Hello my few dear readers,
I found this thing whilst looking for another thing on t’interweb ( known as WWILFing, pronounced wiffling, meaning ‘what was I looking for?’)
Not wanting to infringe copyright, I’ll say that it was found here:http://oddhack.posterous.com/
Now the thing is, I’m not unintelligent, yet I genuinely have no idea what this is on about. I suspect it is to do with only having a hammer yet needing a screwdriver or a chisel or a left-handed thoiling plane.
So anyway- have a gander…
Stuart J. Murray (2005) on Massumi on Foucault, technologies, agency, play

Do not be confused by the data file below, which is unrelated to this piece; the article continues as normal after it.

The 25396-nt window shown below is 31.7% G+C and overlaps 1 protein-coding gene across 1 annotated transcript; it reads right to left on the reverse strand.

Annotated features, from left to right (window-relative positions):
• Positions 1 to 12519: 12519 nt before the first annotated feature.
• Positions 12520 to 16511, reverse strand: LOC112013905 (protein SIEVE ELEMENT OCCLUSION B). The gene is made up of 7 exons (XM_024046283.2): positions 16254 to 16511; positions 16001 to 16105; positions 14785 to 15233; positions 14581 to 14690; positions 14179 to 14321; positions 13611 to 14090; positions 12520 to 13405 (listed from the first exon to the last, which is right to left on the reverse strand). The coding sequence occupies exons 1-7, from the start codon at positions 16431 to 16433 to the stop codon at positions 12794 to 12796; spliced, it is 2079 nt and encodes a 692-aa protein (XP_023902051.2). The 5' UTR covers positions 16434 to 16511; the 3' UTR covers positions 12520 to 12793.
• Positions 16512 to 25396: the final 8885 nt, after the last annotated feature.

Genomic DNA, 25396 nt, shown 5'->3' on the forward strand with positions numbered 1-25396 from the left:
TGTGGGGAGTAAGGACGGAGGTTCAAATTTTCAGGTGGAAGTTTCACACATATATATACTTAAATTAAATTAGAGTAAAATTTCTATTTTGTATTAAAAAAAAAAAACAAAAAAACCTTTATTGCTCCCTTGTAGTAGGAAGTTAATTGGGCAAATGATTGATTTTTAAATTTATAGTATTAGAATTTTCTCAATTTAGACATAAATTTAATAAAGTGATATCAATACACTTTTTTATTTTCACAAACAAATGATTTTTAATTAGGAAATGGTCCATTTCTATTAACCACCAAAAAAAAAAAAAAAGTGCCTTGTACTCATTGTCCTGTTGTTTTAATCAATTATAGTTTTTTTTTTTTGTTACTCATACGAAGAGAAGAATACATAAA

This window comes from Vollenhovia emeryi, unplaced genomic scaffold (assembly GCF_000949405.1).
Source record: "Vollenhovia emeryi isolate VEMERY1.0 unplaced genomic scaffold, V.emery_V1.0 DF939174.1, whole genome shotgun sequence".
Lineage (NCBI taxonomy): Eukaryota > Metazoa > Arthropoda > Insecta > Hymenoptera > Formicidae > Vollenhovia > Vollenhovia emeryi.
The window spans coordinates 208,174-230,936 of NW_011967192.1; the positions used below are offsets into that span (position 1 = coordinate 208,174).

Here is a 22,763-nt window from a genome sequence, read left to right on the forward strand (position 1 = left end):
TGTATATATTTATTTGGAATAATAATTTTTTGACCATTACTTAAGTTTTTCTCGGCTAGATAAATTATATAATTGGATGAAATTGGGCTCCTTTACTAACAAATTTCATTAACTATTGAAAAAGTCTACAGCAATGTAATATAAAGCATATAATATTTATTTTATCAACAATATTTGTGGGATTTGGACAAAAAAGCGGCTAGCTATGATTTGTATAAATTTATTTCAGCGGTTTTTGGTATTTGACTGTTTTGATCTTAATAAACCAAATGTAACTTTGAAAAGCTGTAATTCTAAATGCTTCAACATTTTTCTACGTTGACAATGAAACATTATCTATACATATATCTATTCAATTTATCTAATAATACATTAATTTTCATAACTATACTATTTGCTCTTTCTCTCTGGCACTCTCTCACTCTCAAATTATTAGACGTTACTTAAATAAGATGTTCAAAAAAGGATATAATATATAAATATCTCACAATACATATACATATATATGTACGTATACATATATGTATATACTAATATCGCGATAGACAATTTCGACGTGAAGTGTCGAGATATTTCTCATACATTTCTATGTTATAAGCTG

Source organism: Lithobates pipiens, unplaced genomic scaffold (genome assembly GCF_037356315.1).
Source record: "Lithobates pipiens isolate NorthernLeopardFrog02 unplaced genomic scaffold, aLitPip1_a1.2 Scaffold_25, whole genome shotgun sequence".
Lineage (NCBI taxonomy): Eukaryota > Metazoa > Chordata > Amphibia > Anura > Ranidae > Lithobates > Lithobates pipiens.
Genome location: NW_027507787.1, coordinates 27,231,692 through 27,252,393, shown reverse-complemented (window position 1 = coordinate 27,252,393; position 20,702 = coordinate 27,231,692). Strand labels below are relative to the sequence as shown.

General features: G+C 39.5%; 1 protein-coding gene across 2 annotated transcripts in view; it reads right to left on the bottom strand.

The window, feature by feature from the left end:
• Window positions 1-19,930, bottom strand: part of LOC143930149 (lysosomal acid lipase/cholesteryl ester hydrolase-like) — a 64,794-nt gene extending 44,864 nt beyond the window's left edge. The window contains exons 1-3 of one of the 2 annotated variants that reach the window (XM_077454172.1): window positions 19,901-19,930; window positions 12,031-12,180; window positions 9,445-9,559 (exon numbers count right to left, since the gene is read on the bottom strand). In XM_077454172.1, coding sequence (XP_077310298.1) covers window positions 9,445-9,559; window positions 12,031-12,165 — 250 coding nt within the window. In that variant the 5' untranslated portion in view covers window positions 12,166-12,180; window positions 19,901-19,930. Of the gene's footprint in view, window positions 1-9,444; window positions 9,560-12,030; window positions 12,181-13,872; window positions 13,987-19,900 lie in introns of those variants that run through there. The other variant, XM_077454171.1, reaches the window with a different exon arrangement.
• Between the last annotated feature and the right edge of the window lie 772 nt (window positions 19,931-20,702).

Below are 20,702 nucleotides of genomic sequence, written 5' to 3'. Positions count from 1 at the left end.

”Moreover, just as the player is not a traditional philosophical subject, we must say that the ball is not a traditional object to be handled. We might even reverse the relation, polemically, and say that the players do not play with the ball, but the ball plays with them. The ball is a catalytic force, a “quasi-subject,” Massumi writes, and I would suggest that the players borrow its kinetic energy as their own, its “agency” as “theirs” (these quotation marks are mine, indicating a manner of speaking, a rhetorical element that is nevertheless not unreal). “The player’s body is a node of expression.” A good game, then, has very little to do with the technical expertise of each individual player, strictly speaking. And while we might say that the rules of the game provide the ontological conditions of play, it is obvious to every spectator that a strict obedience to the rules, regardless of the technical competence involved, will make for a lacklustre performance. If the field is conceived as a linguistic field, the nexus of a language, with rhetorical forces and effects, then what the spectator wants to see is poetry in motion. Importantly, there is an aesthetic component, which Massumi calls “style” — “more than the perfection of technique.” I agree, and see in his idea of style a wonderful resonance with Foucault’s ethics and the kind of relational subjectivity that we see in the self-self relation, as the self struggles to craft for herself the terms of her own existence. Foucault suggests that in the subject’s ethical relation to herself, there must also be a style, a manner in which the relation becomes a vital force, the mode in which self-transformation proceeds, not technically, according to strict rules or current grammars of self-expression, but rather her self-transformation is enacted stylistically, rhetorically, through what Foucault calls a “style of life.” Like the player, she works from within a field of given possibilities, in relation to herself and to others, to imagine new and creative forms of life. For Massumi, it is the star player who makes the most of this aesthetic style: “The star player is one who modifies expected mechanisms of channeling field-potential. The star plays against the rules but not by breaking them.” In other words, the star player “bends” the rules and “bends the ball” itself (as they say), enough to make a difference in the play, really putting into play and actualizing a potentiality that is implicit in the field nexus. To extend Massumi’s analysis, if the ball is the intersection of multiple vectors of potentiality, a surcharged node in the field of play, we might also call it a technology of sorts. By this I do not mean that the ball is a techné or a tool to be taken up and used, but like language, it is that which engages us, actualizing the field-potential, potentially subjectivizing us. Like language to the one who speaks, the ball is that which allows for a relational transformation insofar as it can assume and catalyze a nexus of potential; it is a site of sublimation, and in this respect, always overdetermined. After all, no ball, no game. If we consider the field of play as a linguistic field, the ball is like a mobile and momentary expression, a spoken word that is put into play, a speech act that erupts from and punctuates the linguistic field, and an “agency” that belongs to the player as much as she belongs to it. Dynamically binding and releasing potential, transforming it. This helps to illuminate what Foucault means by ethical self-transformation, because the self’s relation to the self is mediated by terms that are similarly in flux, and the self relies on such “technologies” to provide the catalytic vehicle for its own styles of life, engendering a way of being. We might think of how we work on the body through physical exercise (all those hateful machines at the gym), or the project of writing and critique, or engaging in political demonstration and social reform — all of these might constitute transformative “technologies of the self,” the terms by which we might work to fulfill the project of an ethical life. ”